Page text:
B.C. Green Caucus statement on extension to Broughton government-to-government discussions

September 25, 2018

VICTORIA, B.C. – Today Adam Olsen, MLA for Saanich North and the Islands, responded to the government’s announcement that they have extended negotiations with the ‘Namgis, Kwikwasut’inuxw Haxwa’mis and Mamalilikulla First Nations.

“Only engaging First Nations with fish farms bolted to their traditional territory is the same divide-and-conquer colonial governance that this government has committed to moving away from,” said Adam Olsen, caucus spokesperson for wild salmon and Indigenous relations and reconciliation.

“While I honour and respect the rights of the ‘Namgis, Kwikwasut’inuxw Haxwa’mis and Mamalilikulla First Nations to make decisions about their territory and for their people, it is the provincial government's responsibility to also facilitate broader discussion with all Indigenous communities who are affected by open-pen fish farms.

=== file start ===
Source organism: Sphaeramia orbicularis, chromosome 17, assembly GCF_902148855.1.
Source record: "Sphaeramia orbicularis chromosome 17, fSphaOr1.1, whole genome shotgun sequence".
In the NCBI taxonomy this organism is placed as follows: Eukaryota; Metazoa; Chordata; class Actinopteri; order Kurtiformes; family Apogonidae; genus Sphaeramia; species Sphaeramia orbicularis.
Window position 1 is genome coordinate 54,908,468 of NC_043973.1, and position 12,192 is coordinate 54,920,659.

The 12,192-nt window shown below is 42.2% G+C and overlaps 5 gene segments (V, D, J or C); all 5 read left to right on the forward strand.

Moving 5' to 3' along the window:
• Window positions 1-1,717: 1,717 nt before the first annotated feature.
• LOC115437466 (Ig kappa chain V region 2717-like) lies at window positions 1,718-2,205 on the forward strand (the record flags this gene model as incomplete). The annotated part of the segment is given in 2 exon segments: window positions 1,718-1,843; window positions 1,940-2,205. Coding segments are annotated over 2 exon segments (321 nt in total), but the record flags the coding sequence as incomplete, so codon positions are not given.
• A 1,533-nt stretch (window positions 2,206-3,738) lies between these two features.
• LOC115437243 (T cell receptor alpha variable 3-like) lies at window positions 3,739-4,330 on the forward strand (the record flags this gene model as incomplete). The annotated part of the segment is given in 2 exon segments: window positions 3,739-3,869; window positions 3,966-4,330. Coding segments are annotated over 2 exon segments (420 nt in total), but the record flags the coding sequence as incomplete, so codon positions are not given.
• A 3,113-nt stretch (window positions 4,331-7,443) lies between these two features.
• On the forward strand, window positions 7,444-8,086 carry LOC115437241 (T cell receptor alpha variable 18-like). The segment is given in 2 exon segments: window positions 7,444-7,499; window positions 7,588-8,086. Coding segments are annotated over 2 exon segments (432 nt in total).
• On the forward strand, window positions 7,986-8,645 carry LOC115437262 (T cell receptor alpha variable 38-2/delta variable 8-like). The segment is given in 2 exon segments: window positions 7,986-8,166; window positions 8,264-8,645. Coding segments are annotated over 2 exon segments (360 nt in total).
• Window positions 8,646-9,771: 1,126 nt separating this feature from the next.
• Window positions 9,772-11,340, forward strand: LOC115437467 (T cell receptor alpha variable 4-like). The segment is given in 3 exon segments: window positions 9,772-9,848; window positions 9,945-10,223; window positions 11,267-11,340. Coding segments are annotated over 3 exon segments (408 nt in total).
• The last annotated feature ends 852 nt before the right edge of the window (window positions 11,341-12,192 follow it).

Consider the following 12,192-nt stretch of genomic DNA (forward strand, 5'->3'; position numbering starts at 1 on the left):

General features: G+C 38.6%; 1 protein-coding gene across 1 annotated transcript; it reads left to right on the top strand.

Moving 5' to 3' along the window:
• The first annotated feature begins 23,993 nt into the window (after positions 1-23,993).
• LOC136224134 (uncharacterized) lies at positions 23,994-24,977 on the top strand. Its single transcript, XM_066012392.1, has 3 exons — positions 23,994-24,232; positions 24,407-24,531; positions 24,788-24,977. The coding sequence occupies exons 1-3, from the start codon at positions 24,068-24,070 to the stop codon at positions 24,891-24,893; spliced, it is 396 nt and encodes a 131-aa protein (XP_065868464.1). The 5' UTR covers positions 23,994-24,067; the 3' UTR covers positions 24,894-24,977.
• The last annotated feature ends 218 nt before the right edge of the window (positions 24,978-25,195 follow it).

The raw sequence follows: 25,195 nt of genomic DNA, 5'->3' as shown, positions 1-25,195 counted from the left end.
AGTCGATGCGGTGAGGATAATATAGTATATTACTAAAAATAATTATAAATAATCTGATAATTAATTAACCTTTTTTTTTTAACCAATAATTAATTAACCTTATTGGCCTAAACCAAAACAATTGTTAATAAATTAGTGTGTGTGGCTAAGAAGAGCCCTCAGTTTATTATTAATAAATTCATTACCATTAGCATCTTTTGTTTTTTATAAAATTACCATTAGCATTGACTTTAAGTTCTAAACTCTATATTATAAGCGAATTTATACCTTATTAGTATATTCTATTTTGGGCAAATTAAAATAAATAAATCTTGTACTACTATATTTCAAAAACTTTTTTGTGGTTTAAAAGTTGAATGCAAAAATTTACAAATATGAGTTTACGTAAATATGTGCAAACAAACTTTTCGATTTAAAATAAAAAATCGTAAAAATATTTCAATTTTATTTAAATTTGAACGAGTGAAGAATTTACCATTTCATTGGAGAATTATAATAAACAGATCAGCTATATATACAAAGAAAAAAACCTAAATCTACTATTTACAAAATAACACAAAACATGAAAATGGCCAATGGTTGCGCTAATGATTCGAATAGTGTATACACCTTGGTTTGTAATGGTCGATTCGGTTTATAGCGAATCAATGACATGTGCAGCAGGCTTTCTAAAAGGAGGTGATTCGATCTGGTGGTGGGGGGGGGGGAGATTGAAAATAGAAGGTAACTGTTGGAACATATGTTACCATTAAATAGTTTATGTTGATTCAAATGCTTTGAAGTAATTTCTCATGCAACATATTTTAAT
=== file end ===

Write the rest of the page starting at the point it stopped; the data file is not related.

“The province is pretending that salmon do not migrate thousands of kilometres across our province and through numerous Indigenous territories. I will use my community, the W̱SÁNEĆ First Nation, as an example. We don’t have any fish farms in our territory, but the salmon we have traditionally harvested migrate through the Broughton archipelago. The pre-Confederation Douglas Treaty protects our right to ‘hunt and fish as formerly.’ Government’s aquaculture policy has no recognition of the implications of fish farms on these rights.

“The reality is the B.C. NDP promised to transition open-pen fish farms out of migratory routes. With the support of our caucus, there is a majority of MLAs in the B.C. Legislature who campaigned on this commitment. We are supported by the vast majority of British Columbians who want this transition, as well as numerous industry groups and the UBCM, all who have issued calls to end open-pen fish farms over the past year.”


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